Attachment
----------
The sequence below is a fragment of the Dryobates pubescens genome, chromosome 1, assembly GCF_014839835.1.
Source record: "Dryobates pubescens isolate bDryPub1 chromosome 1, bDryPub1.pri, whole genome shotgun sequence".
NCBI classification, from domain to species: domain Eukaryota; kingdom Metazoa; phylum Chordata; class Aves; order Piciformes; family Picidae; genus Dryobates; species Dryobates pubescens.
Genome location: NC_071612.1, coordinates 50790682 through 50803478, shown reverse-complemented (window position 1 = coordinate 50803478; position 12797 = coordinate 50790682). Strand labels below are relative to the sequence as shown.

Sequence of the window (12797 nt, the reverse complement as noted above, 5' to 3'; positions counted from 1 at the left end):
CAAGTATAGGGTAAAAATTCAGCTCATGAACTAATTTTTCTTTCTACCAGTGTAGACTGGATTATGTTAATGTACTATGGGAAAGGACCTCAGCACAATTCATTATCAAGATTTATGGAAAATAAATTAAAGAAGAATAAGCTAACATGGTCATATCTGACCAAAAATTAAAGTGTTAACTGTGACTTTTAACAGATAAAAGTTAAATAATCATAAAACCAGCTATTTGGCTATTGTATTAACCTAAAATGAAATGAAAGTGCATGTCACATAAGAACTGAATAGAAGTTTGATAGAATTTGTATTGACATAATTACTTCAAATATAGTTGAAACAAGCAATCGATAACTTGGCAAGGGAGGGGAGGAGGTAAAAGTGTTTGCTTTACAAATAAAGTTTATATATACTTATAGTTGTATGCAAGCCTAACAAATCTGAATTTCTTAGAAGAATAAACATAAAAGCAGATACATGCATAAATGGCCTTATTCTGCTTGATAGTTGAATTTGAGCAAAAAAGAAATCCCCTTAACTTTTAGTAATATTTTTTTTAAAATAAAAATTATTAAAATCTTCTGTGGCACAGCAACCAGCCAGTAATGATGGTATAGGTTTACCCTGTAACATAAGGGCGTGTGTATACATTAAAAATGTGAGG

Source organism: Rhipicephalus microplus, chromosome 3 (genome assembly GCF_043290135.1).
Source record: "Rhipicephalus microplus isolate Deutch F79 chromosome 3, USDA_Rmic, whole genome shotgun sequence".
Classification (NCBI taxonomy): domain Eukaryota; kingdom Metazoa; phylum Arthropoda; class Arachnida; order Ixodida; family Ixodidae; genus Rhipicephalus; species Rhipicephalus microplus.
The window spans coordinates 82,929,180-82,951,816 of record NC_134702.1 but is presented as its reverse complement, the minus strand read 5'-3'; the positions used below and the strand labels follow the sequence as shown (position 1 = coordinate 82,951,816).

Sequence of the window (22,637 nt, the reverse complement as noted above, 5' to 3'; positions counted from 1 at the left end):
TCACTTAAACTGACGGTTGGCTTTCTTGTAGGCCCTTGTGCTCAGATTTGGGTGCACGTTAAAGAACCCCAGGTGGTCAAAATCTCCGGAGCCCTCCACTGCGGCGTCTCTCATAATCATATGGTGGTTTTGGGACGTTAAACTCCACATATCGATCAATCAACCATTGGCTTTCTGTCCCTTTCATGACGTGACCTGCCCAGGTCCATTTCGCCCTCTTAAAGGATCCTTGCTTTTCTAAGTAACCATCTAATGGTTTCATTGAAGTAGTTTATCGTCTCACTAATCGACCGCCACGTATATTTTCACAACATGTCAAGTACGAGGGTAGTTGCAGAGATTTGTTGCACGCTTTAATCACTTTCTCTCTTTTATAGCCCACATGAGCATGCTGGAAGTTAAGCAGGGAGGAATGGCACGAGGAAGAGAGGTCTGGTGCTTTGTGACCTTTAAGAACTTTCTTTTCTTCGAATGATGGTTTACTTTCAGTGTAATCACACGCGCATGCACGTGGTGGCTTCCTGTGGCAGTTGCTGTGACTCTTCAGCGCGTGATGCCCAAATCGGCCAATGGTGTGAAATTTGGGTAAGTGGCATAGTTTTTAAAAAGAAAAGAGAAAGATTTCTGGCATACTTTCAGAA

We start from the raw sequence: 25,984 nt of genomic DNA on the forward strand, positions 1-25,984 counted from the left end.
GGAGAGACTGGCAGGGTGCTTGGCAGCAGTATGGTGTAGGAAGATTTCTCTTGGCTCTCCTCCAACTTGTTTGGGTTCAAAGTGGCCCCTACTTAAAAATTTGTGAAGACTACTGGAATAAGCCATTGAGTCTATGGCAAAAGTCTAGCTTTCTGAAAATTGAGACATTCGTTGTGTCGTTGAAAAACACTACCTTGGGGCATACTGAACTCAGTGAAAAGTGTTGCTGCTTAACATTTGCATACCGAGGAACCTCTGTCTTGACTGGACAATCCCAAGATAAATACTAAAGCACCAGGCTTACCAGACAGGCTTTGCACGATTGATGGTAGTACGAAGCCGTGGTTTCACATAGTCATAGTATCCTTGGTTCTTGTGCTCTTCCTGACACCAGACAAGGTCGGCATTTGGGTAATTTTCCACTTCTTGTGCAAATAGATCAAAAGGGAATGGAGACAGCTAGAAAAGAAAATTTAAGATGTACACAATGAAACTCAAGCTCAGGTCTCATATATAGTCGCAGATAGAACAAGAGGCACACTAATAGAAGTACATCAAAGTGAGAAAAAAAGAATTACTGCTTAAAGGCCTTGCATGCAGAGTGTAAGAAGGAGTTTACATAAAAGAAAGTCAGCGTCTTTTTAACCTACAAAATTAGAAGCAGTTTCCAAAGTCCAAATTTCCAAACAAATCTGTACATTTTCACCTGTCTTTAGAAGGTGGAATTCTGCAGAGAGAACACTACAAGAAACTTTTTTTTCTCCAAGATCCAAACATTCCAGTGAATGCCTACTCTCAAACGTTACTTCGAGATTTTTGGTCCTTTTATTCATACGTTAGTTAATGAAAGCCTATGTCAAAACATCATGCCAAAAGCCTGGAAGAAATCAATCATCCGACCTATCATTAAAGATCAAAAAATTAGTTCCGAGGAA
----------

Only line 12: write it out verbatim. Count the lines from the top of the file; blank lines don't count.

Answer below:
TCACTTAAACTGACGGTTGGCTTTCTTGTAGGCCCTTGTGCTCAGATTTGGGTGCACGTTAAAGAACCCCAGGTGGTCAAAATCTCCGGAGCCCTCCACTGCGGCGTCTCTCATAATCATATGGTGGTTTTGGGACGTTAAACTCCACATATCGATCAATCAACCATTGGCTTTCTGTCCCTTTCATGACGTGACCTGCCCAGGTCCATTTCGCCCTCTTAAAGGATCCTTGCTTTTCTAAGTAACCATCTAATGGTTTCATTGAAGTAGTTTATCGTCTCACTAATCGACCGCCACGTATATTTTCACAACATGTCAAGTACGAGGGTAGTTGCAGAGATTTGTTGCACGCTTTAATCACTTTCTCTCTTTTATAGCCCACATGAGCATGCTGGAAGTTAAGCAGGGAGGAATGGCACGAGGAAGAGAGGTCTGGTGCTTTGTGACCTTTAAGAACTTTCTTTTCTTCGAATGATGGTTTACTTTCAGTGTAATCACACGCGCATGCACGTGGTGGCTTCCTGTGGCAGTTGCTGTGACTCTTCAGCGCGTGATGCCCAAATCGGCCAATGGTGTGAAATTTGGGTAAGTGGCATAGTTTTTAAAAAGAAAAGAGAAAGATTTCTGGCATACTTTCAGAA